Activities and specificities of homodimeric TALENs in Saccharomyces cerevisiae
KAUST DepartmentDesert Agriculture Initiative
Biological and Environmental Sciences and Engineering (BESE) Division
Plant Science Program
Bioscience Core Lab
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AbstractThe development of highly efficient genome engineering reagents is of paramount importance to launch the next wave of biotechnology. TAL effectors have been developed as an adaptable DNA binding scaffold that can be engineered to bind to any user-defined sequence. Thus, TAL-based DNA binding modules have been used to generate chimeric proteins for a variety of targeted genome modifications across eukaryotic species. For example, TAL effectors fused to the catalytic domain of FokI endonuclease (TALENs) were used to generate site-specific double strand breaks (DSBs), the repair of which can be harnessed to dictate user-desired, genome-editing outcomes. To cleave DNA, FokI endonuclease must dimerize which can be achieved using a pair of TALENs that bind to the DNA targeted in a tail-to-tail orientation with proper spacing allowing the dimer formation. Because TALENs binding to DNA are dependent on their repeat sequences and nucleotides binding specificities, homodimers and heterodimers binding can be formed. In the present study, we used several TALEN monomers with increased repeats binding degeneracy to allow homodimer formation at increased number of genomic loci. We assessed their binding specificities and genome modification activities. Our results indicate that homodimeric TALENs could be used to modify the yeast genome in a site-specific manner and their binding to the promoter regions might modulate the expression of target genes. Taken together, our data indicate that homodimeric TALENs could be used to achieve different engineering possibilities of biotechnological applications and that their transcriptional modulations need to be considered when analyzing their phenotypic effects. © 2013 Springer-Verlag.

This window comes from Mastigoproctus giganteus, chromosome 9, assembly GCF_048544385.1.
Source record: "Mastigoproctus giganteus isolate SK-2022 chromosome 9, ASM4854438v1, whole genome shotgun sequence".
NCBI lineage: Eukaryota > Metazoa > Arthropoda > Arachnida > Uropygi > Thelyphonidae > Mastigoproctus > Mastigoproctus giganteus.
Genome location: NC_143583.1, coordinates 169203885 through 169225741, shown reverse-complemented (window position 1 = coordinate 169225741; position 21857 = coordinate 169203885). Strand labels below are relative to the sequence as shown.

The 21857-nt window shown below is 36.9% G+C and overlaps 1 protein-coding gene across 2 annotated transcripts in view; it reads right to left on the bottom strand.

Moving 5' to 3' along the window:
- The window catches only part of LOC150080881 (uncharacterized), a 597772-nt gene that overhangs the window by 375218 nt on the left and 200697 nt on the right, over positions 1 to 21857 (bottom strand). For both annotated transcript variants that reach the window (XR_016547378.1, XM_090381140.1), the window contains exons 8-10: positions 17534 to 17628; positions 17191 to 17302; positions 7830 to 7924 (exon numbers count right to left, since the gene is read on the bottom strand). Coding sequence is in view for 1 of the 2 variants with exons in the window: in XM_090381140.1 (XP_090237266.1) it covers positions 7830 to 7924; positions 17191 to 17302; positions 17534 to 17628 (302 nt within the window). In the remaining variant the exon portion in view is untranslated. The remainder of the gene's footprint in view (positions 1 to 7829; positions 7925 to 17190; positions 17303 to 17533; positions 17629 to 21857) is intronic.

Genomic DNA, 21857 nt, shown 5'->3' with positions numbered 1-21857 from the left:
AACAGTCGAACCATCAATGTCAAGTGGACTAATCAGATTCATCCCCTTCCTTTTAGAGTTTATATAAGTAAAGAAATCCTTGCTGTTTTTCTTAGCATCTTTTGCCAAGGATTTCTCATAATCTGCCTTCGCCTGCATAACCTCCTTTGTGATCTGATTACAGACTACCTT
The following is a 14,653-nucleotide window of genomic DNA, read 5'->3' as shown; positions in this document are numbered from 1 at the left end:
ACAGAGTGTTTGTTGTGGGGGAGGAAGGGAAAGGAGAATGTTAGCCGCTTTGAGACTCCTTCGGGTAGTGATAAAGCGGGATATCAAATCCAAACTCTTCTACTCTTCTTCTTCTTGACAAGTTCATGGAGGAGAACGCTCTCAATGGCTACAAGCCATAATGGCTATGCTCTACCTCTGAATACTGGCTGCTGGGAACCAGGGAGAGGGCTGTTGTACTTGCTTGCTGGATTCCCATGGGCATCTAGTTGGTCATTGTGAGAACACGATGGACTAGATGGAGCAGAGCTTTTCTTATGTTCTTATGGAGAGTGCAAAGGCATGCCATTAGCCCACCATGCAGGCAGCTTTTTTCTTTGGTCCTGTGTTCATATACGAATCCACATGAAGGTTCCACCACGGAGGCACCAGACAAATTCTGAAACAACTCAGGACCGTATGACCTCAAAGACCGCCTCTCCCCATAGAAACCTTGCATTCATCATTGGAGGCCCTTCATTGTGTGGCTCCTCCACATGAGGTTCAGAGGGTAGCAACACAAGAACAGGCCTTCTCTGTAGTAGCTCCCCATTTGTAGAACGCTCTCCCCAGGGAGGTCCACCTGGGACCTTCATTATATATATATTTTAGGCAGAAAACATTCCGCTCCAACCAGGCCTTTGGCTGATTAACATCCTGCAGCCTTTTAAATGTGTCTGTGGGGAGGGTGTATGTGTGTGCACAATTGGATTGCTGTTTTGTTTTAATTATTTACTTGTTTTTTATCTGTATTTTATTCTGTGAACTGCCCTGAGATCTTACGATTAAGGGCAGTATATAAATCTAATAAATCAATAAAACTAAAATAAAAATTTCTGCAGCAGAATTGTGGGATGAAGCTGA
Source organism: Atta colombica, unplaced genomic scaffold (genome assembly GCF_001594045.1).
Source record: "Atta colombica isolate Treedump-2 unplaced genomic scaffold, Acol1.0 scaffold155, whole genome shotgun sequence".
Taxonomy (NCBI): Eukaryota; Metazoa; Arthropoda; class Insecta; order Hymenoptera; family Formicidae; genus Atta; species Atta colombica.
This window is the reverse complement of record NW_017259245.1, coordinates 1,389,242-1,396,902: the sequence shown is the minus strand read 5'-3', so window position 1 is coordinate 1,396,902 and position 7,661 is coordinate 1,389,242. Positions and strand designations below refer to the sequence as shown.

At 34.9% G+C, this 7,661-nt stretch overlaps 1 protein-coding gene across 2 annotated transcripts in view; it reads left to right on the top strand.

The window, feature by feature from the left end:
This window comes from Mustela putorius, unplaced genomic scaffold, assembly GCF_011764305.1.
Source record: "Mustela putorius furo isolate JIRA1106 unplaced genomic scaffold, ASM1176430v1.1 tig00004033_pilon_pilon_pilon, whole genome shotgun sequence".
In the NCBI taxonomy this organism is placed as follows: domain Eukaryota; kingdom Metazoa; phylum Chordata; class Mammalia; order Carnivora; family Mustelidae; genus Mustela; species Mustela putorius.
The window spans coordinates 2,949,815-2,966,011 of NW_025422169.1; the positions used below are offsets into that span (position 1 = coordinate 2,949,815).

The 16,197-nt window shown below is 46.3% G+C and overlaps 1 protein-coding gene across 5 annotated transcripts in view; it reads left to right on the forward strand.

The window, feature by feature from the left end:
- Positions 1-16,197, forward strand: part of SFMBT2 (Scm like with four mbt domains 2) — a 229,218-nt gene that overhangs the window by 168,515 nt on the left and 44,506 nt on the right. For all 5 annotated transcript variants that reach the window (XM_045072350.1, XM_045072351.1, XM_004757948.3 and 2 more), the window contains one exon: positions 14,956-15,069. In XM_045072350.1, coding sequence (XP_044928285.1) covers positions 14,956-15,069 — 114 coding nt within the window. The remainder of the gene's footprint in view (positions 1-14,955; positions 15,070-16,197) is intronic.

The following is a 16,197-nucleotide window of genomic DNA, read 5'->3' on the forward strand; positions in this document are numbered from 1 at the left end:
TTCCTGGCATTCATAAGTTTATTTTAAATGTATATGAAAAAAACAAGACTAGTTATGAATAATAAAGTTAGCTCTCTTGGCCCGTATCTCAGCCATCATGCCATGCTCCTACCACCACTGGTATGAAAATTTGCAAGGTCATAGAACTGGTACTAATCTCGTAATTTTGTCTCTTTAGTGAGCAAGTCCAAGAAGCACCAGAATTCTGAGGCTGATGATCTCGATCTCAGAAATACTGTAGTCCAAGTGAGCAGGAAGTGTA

SponsorsWe thank the Bioscience Core Facility and Optical, Imaging Core Lab King Abdullah University of Science and Technology KAUST for technical assistance. We also thank Nina Fedoroff and the members of the genome engineering group at KAUST for their helpful discussions and technical assistance throughout the preparation of the manuscript. No conflict of interest declared. This research is funded from the Center for Desert Agriculture and genome engineering group baseline funding.
PublisherSpringer Science + Business Media
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